Hiss Golden Messenger + Olivia Chaney @ Hare & Hounds, Birmingham, 11th December 2019

Having dedicated a sizeable chunk of 2019 to touring North America, Hiss Golden Messenger finally land upon our shores in promotion of their latest album – ‘Terms of Surrender’ – once more, facilitated by the esteemed Merge Records.

Not since 2014 have Hiss Golden Messenger performed in Birmingham, and it was somewhat bittersweet to learn that this visit would see the incarnate of the band, MC Taylor, make the journey without the full group in tow. Any disappointment is fleeting. The prospect of hearing reimagined versions of songs like ‘Blue Country Music’ in such intimate surroundings is far too much of a mouthwatering proposition to spend too much time lamenting those not in attendance.

Multi-instrumentalist and folk singer-songwriter, Olivia Chaney, is first to the stage where she will perform a plentiful collection of her own compositions, interrupted by the occasional cover of songs gleaned from the catalogues of some of her favoured folk inspirations – most notably, an illuminating version of Judee Sill’s ‘Kiss’. Chaney’s ‘Arches’, taken from her 2018 album ‘Shelter’, is a mournful rumination on the precarious existence of relationships when in limbo and displays a vocal that is the distillation of the classic female folk voicing.

Chaney’s self-penned songs suggest that she loves nothing more than to toil away in innovative tunings and intricate picking patterns, the former she jokingly attests to whilst dutifully preparing her guitar ahead of its next outing. Chaney appears mildly uncomfortable on stage in-between songs as the audience appear a little standoffish at first, only exemplified by the additional seconds it takes to prepare the tunings ahead of the sanctity of song. Any such doubts or insecurities are quickly quelled as the audiences warmth and appreciation grows over the course of the set, demonstrated when Chaney happily chats away to several audience members about her various collaborations.  ‘IOU’ is an easy favourite amongst an impressive collection of material which more than attests to the multiple occasions that MC Taylor will heap praise upon his touring companion during his set later in the evening.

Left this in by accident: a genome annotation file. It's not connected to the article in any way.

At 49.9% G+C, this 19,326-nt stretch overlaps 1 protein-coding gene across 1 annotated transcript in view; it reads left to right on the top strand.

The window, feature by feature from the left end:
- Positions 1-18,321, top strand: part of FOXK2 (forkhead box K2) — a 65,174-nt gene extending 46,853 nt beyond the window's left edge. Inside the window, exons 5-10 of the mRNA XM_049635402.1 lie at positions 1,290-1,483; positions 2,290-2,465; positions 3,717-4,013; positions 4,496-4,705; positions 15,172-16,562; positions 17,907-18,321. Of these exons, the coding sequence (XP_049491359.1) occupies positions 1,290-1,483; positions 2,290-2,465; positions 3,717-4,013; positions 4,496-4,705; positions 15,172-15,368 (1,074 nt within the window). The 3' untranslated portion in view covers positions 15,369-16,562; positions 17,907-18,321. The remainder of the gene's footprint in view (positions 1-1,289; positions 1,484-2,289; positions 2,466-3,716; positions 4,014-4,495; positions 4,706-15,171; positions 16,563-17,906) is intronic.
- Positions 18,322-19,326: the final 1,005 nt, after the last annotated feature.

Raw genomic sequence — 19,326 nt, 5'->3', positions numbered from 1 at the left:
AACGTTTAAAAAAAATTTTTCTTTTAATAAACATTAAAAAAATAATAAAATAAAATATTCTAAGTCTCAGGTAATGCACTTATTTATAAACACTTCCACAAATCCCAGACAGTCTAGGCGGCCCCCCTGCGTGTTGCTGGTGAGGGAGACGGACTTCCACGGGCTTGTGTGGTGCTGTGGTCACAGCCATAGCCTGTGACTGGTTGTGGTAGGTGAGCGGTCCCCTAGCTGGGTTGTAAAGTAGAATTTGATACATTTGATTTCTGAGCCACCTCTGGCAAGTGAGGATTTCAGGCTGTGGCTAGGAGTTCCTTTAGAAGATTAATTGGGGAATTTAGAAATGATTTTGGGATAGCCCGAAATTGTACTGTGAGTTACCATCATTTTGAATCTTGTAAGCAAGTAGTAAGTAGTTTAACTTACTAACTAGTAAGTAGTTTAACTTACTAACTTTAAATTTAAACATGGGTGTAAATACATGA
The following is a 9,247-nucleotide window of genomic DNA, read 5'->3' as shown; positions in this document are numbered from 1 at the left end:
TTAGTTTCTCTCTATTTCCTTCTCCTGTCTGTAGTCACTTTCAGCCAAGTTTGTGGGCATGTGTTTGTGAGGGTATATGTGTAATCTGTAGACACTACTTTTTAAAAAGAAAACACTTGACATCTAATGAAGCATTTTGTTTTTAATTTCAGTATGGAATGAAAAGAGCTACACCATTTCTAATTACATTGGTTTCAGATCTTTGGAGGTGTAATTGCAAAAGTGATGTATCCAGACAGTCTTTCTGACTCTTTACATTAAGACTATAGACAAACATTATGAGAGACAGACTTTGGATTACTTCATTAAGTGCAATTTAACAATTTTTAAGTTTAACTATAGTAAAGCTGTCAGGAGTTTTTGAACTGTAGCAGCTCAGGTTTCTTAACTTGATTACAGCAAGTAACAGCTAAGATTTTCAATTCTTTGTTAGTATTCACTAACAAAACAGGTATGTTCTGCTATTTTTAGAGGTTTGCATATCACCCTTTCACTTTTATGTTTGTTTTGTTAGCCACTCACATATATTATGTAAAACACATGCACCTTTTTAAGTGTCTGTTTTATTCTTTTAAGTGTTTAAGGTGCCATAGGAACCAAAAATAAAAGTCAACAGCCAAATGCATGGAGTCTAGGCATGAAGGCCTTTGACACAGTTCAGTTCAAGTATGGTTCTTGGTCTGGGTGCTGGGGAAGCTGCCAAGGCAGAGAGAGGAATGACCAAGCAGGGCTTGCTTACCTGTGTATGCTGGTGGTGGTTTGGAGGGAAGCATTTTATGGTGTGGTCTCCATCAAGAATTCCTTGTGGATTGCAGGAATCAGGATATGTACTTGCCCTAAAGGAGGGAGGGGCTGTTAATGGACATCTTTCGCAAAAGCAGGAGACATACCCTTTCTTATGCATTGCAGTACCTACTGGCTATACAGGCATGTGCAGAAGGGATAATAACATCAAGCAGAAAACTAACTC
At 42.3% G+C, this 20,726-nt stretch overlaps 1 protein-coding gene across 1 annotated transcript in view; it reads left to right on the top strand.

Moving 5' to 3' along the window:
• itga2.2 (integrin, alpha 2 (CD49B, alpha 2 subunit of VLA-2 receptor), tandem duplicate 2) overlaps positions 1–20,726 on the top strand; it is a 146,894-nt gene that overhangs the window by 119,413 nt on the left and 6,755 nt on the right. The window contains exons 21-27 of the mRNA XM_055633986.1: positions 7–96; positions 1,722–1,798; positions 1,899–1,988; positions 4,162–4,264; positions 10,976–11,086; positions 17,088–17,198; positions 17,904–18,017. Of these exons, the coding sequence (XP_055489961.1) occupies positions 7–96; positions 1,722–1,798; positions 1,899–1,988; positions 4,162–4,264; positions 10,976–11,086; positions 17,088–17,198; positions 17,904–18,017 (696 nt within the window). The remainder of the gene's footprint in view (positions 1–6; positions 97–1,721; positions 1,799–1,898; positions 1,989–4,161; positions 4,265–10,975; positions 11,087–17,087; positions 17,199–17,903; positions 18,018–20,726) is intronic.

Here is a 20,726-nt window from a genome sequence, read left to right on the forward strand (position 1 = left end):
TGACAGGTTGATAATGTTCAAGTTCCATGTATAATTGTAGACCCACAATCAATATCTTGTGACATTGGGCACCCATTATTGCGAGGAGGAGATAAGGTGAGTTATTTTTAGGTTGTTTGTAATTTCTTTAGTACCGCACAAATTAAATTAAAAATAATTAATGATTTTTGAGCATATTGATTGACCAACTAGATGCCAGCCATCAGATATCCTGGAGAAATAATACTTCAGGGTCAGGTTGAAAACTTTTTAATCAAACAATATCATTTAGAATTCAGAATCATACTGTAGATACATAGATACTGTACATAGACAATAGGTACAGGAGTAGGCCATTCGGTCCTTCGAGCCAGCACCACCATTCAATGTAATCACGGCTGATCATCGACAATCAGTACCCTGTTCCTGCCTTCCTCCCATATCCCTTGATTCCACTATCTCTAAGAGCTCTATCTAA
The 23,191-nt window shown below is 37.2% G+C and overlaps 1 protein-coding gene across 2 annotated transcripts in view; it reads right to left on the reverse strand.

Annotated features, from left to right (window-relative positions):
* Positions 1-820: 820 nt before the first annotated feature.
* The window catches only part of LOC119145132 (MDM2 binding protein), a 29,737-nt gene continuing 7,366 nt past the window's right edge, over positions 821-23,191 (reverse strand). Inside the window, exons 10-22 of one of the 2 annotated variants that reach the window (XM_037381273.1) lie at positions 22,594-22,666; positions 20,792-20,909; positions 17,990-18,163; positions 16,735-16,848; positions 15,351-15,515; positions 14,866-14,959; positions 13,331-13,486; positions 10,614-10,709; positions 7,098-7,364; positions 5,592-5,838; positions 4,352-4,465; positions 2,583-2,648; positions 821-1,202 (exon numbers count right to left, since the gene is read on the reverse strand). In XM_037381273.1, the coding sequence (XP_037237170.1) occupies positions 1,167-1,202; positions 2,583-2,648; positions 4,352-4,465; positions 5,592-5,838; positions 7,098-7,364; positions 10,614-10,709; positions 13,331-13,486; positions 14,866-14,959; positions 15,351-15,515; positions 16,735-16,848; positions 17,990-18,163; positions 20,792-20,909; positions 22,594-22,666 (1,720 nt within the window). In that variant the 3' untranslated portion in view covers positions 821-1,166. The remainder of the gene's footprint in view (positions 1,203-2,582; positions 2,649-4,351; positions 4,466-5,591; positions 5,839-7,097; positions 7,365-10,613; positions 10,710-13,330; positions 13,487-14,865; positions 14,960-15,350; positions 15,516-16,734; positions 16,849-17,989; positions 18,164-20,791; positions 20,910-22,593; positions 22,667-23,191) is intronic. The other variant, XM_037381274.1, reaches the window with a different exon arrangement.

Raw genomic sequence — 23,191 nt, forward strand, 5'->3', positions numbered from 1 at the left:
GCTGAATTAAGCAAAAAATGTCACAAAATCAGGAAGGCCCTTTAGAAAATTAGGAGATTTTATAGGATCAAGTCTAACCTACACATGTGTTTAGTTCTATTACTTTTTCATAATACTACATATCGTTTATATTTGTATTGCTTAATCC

MC Taylor navigates his way through the burgeoning crowd and takes a seat almost on the very lip of the stage, flanked by two Martin acoustic guitars to his left, and to his right, a small table that is home to a large vase of roses; a small silver vessel of some sort; and a tiny notebook from which he will refer to for songs choices that will inform the set,  with ample room left aside for the many audience requests that will be offered up this evening.

Taylor’s presence is very much akin to that of Nick Cave. Whilst projecting a fierce intensity that leaves you under no illusion that this job means the world to him, Taylor is incredibly warm and bursting with funny quips and anecdotal tales that twist and turn their way through the many touring and recording adventures accumulated over the years. Early on in proceedings, Taylor is drawn to call out the mildly annoying squeaking that is audible during the quieter moments of the set. The noise appears to be coming from some half functioning piece of the venues extraction system high up in the rafters, but when drawing our attention to it, Taylor presents a faux concern that his sanity may finally be slipping as he turns to examine the irritant, before turning back to the audience and asking, “Can you hear mice?”. The concern is wryly banished with the line, “Well, as long as you can hear them too, I guess”.

Taylor’s between song topics will shift from the hilarity of being lambasted on social media with a clinical efficiency that can only come from fans writing in english as their second language, to tales of mushroom inspired writing sessions in the remotest parts of Virginia, to the impassioned North Carolina teachers that embraced ‘I Need a Teacher’ as their anthem in their struggles to lobby for greater protection for educational funding.

Though Taylor is a natural raconteur, it is his music that is the star of the show. Despite this being a solo effort, much of the material maintains it’s driving intensity, Taylor’s left hand a force to be reckoned with, propelling the more fervent material through to conclusion. Songs like ‘John the Gun’, ‘Jenny of the Roses’, ‘Jaw’ and ‘My Wing’ are sublime. As is the divine moment that Taylor is backed by the audience on the glorious ‘Heart Like a Levee’. A spine tingling moment and one of many to behold on night where MC Taylor delivered a glittering performance in the starkest of spaces.


Reviewer: Chris Curtis

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